Past Calling: this is a phrase—not so much used anymore—to describe a former occupation that one had. It is also the name of a monthly feature brought to you jointly by LebTown and the Lebanon County Historical Society.
In each installment of this feature the Society will share a different historic photo, document, or object from its collection. We welcome you, the reader, to examine, investigate, and share anything you know or discover about the object or document in question.
Last time on Past Calling…
In our very first installment of Past Calling, we presented this photograph of a man named Henry Miller. Here’s what our readers thought of him from the photo above:
- “First police officer in Lebanon”
- “He looks like a cobbler. A shoemaker.”
- “Worked or owned Miller Brothers Lumber 6th n Willow street”
Taking advantage of resources at the Historical Society, we consulted Lebanon City directories and obituaries in the Lebanon Daily Newspaper, where we confirmed Henry M. Miller (1869-1920) to have been co-owner and president of Miller Brothers Lumber Company.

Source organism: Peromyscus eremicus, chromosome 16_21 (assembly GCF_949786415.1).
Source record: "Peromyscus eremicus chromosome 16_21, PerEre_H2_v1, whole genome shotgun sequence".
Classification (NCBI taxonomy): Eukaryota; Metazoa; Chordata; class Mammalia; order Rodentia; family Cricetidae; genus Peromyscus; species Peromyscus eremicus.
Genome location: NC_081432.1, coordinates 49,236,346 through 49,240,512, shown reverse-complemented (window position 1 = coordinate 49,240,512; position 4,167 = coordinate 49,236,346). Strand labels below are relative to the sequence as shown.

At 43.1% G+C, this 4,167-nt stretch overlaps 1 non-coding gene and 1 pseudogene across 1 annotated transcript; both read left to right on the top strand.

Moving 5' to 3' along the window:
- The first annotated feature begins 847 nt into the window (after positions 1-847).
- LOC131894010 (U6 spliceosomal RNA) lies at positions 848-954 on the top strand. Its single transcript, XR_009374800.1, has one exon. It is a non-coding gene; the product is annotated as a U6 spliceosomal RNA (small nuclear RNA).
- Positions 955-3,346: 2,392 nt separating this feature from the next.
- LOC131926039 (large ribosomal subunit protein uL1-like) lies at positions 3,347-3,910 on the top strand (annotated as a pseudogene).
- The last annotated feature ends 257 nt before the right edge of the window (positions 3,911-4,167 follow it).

He resided at 923 Chestnut Street, and the business he and his brother Charles ran was located at 6th and Willow Streets. Highly active in the affairs of the city and county, his activities included directorships of Lebanon County Trust Company, Fidelity Building and Loan Association, Lebanon Chamber of Commerce, Washington Mutual Fire Insurance Company, Lebanon Valley Furniture Company, Mt. Lebanon Cemetery Association, and Lebanon Sand Company.
He served as president of the board of trustees of the Fourth Street Presbyterian Church and was a member of the local council for the Boy Scouts. He also belonged to the Mount Lebanon Lodge, the Elks, Masons, Knights Templar, Steitz Club, and the Fortnightly Club. He was even a one-term Lebanon County Commissioner! Miller was especially known for his keen knowledge and assessment of real estate values in the area.
Hence the tools surrounding Miller in the photograph: the saw under his left arm, the hammer or hatchet in his right hand, and the wood plane standing against the wall. His shotgun, also visible, probably symbolized his enjoyment of outdoor activity, something also noted in his obituary.
The photographer, Ritter, was active in Lebanon from 1899 to 1913, making Miller between 30 and 43 years of age when the image was taken.
This month’s artifact
As football season continues through the winter months, this photograph of a 1913 football team reminds us that the sport has seen lots of changes over the course of a century. Can you identify any of the players in this picture? Know anything about the old-fashioned gear they’re wearing? Share your thoughts and comments and we’ll tell you what we’ve found out in the next installment!